Start with something the girls know they can do, then gradually let them build up that wall, stretch their abilities to the limit. Don't throw the mouse in the bathtub until it's had plenty of experience climbing the little trees and squiggling through the tunnels. And when the girls fail and they fall, you have to be there to catch them, dust them off, encourage them to try again.

It's also important for other girls to be supportive. That's one reason why she insists on a girls-only classroom for her "dare-training." The sexes not only monopolize space, objects, and roles, they also constantly monopolize particular behavior and qualities. Children always gravitate toward familiar actions and roles.

In a class with both boys and girls, the boys take over the equipment and the play ground. The boys take over any activity that involves action, motion and noise. By insisting on a girls only classroom for dare training, Olafsdottir makes it easier for girls to take risks without fear of the boys making fun of them or belittling their achievements."

(from Why Gender Matters, by Leonard Sax)

Camille Paglia

gene

"Creativity is in fact flourishing untrammeled in the applied arts, above all industrial design. Over the past 20 years, I have noticed that the most flexible, dynamic, inquisitive minds among my students have been industrial design majors. Industrial designers are bracingly free of ideology and cant. The industrial designer is trained to be a clear-eyed observer of the commercial world-which, like it or not, is modern reality.

Capitalism has its weaknesses. But it is capitalism that ended the stranglehold of the hereditary aristocracies, raised the standard of living for most of the world and enabled the emancipation of women. The routine defamation of capitalism by armchair leftists in academe and the mainstream media has cut young artists and thinkers off from the authentic cultural energies of our time.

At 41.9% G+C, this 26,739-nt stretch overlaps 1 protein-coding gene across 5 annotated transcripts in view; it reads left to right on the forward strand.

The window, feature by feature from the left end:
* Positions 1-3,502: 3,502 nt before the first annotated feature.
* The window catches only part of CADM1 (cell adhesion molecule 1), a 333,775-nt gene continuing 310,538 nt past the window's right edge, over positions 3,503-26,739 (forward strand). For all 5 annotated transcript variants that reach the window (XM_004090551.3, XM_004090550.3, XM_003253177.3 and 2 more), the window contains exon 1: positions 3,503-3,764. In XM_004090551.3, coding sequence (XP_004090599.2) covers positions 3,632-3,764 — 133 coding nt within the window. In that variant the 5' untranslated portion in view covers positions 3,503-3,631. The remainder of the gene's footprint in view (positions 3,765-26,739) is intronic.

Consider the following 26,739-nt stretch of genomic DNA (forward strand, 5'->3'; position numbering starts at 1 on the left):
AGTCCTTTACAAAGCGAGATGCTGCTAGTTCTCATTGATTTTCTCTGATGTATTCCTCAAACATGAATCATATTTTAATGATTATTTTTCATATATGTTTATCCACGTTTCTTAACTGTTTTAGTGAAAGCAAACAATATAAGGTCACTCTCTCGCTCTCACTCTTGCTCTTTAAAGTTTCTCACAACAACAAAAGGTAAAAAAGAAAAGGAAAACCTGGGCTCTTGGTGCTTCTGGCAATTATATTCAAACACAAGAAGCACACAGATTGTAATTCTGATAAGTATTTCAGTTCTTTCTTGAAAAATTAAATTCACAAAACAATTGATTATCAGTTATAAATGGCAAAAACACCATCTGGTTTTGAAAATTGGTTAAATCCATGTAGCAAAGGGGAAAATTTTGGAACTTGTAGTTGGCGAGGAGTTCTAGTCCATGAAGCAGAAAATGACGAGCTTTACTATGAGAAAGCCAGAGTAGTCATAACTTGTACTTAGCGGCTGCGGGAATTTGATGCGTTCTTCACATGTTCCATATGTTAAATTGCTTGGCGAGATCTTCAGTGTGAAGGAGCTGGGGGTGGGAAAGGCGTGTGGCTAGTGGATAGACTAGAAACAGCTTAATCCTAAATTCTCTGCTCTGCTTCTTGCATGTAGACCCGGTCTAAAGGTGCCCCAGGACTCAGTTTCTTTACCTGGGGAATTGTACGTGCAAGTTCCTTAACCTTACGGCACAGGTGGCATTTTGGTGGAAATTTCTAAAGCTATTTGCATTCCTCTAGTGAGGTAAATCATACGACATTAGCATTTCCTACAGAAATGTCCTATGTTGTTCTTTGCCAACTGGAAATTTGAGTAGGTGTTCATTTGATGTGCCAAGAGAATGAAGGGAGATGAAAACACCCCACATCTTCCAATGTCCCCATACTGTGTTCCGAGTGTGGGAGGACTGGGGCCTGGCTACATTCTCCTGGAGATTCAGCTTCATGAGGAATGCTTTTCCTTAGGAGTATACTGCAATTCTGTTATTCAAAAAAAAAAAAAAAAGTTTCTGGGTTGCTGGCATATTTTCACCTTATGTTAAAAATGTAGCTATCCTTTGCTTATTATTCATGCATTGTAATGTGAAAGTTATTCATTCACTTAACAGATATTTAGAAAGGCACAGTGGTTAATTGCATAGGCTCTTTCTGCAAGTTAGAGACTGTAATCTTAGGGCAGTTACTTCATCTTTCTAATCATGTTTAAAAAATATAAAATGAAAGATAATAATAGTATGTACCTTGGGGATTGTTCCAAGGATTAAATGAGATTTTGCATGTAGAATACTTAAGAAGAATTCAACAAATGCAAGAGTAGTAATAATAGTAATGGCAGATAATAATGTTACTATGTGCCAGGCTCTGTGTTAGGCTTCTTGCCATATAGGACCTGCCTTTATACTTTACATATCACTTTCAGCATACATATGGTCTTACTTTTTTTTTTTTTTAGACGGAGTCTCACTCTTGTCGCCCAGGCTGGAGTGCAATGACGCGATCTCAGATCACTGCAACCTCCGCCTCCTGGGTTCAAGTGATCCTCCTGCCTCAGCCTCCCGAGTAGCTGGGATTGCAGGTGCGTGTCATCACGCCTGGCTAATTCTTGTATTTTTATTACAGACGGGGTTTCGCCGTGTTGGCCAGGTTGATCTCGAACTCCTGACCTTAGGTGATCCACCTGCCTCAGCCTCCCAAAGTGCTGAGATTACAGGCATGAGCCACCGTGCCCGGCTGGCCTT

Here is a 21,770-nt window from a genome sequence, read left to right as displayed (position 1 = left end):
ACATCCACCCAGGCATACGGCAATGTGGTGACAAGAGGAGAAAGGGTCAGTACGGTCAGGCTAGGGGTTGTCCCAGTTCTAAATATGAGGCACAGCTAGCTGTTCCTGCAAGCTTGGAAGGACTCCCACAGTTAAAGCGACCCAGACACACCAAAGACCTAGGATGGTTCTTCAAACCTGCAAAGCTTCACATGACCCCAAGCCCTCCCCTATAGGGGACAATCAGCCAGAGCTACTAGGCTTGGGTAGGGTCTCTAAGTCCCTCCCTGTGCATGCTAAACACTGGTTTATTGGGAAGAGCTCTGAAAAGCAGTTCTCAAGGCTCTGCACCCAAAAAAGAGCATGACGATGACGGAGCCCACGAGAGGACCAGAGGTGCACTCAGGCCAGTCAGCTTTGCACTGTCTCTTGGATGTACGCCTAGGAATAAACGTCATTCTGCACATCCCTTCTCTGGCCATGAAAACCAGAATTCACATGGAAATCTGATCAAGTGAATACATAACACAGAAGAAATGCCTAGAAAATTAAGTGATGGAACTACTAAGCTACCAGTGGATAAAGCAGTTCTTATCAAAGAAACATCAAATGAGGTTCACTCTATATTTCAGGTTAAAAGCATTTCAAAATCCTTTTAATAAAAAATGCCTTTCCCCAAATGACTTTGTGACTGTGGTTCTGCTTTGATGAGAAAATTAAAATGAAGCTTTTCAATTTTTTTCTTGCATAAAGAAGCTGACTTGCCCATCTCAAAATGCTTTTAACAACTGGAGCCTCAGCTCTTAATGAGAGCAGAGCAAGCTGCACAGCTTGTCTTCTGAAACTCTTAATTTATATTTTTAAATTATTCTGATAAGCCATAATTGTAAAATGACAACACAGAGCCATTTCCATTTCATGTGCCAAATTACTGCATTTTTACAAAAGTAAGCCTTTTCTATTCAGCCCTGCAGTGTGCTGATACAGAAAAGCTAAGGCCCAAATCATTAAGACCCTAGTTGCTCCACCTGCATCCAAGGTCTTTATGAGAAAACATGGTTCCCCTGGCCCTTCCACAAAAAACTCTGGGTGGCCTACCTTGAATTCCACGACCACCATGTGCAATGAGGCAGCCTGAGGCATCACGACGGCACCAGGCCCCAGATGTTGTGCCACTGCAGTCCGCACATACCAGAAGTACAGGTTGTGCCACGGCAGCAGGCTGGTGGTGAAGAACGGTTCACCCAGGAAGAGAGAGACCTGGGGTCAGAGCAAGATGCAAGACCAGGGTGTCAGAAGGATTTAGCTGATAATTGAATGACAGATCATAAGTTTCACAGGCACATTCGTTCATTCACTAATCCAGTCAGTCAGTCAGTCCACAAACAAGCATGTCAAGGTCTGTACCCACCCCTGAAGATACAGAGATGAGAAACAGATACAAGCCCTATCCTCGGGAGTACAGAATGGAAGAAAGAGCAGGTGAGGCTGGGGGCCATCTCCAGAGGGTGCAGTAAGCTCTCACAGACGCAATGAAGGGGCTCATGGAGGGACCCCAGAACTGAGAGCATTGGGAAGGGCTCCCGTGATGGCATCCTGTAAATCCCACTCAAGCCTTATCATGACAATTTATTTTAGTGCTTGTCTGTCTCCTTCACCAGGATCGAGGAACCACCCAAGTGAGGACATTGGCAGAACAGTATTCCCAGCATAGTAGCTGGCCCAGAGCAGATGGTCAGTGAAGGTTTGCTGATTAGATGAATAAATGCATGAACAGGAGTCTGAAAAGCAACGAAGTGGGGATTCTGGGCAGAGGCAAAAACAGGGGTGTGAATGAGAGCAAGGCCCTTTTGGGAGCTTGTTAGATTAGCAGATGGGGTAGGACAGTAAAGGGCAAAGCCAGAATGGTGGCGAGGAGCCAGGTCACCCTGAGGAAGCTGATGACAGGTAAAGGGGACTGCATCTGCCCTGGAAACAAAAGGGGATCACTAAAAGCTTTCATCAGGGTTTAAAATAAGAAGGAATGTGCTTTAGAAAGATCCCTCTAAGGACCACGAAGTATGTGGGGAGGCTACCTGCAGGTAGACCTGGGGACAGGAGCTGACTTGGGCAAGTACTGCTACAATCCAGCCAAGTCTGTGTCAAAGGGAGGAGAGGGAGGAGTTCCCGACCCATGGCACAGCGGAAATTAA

Over the past century, industrial design has steadily gained on the fine arts and has now surpassed them in cultural impact. In the age of travel and speed that began just before World War I, machines became smaller and sleeker. Streamlining, developed for race cars, trains, airplanes and ocean liners, was extended in the 1920s to appliances like vacuum cleaners and washing machines. The smooth white towers of electric refrigerators (replacing clunky iceboxes) embodied the elegant new minimalism."

"Form ever follows function," said Louis Sullivan, the visionary Chicago architect who was a forefather of the Bauhaus. That maxim was a rubric for the boom in stylish interior d├ęcor, office machines and electronics following World War II: Olivetti typewriters, hi-fi amplifiers, portable transistor radios, space-age TVs, baby-blue Princess telephones. With the digital revolution came miniaturization. The Apple desktop computer bore no resemblance to the gigantic mainframes that once took up whole rooms. Hand-held cellphones became pocket-size.

Young people today are avidly immersed in this hyper-technological environment, where their primary aesthetic experiences are derived from beautifully engineered industrial design. Personalized hand-held devices are their letters, diaries, telephones and newspapers, as well as their round-the-clock conduits for music, videos and movies. But there is no spiritual dimension to an iPhone, as there is to great works of art.

(Wall Street Journal)